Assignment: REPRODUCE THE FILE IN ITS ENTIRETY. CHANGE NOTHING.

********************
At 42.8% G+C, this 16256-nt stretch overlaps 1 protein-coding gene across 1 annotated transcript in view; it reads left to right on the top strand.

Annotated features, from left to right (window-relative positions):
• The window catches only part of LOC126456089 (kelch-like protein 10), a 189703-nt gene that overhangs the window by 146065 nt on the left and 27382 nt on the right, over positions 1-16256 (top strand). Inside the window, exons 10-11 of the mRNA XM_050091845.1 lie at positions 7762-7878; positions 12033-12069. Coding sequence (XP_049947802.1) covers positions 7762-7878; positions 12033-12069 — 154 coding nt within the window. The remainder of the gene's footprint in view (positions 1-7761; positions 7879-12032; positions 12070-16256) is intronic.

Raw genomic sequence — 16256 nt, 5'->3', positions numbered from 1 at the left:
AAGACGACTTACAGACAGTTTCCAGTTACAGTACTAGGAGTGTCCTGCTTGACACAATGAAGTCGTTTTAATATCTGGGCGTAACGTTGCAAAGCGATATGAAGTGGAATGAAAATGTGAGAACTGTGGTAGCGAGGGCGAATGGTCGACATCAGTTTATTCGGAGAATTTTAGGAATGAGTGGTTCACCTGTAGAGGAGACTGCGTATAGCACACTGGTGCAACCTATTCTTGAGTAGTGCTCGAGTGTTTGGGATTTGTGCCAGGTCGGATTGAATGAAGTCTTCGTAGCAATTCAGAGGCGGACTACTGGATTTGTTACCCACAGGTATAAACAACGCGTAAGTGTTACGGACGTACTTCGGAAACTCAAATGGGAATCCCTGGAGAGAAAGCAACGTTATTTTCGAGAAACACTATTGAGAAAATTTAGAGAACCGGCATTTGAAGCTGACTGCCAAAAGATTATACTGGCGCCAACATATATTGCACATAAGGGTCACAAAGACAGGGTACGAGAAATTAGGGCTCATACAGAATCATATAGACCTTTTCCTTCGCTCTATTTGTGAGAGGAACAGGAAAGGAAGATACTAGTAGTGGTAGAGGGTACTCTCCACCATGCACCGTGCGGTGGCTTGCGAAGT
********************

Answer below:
At 42.8% G+C, this 16256-nt stretch overlaps 1 protein-coding gene across 1 annotated transcript in view; it reads left to right on the top strand.

Annotated features, from left to right (window-relative positions):
• The window catches only part of LOC126456089 (kelch-like protein 10), a 189703-nt gene that overhangs the window by 146065 nt on the left and 27382 nt on the right, over positions 1-16256 (top strand). Inside the window, exons 10-11 of the mRNA XM_050091845.1 lie at positions 7762-7878; positions 12033-12069. Coding sequence (XP_049947802.1) covers positions 7762-7878; positions 12033-12069 — 154 coding nt within the window. The remainder of the gene's footprint in view (positions 1-7761; positions 7879-12032; positions 12070-16256) is intronic.

Raw genomic sequence — 16256 nt, 5'->3', positions numbered from 1 at the left:
AAGACGACTTACAGACAGTTTCCAGTTACAGTACTAGGAGTGTCCTGCTTGACACAATGAAGTCGTTTTAATATCTGGGCGTAACGTTGCAAAGCGATATGAAGTGGAATGAAAATGTGAGAACTGTGGTAGCGAGGGCGAATGGTCGACATCAGTTTATTCGGAGAATTTTAGGAATGAGTGGTTCACCTGTAGAGGAGACTGCGTATAGCACACTGGTGCAACCTATTCTTGAGTAGTGCTCGAGTGTTTGGGATTTGTGCCAGGTCGGATTGAATGAAGTCTTCGTAGCAATTCAGAGGCGGACTACTGGATTTGTTACCCACAGGTATAAACAACGCGTAAGTGTTACGGACGTACTTCGGAAACTCAAATGGGAATCCCTGGAGAGAAAGCAACGTTATTTTCGAGAAACACTATTGAGAAAATTTAGAGAACCGGCATTTGAAGCTGACTGCCAAAAGATTATACTGGCGCCAACATATATTGCACATAAGGGTCACAAAGACAGGGTACGAGAAATTAGGGCTCATACAGAATCATATAGACCTTTTCCTTCGCTCTATTTGTGAGAGGAACAGGAAAGGAAGATACTAGTAGTGGTAGAGGGTACTCTCCACCATGCACCGTGCGGTGGCTTGCGAAGT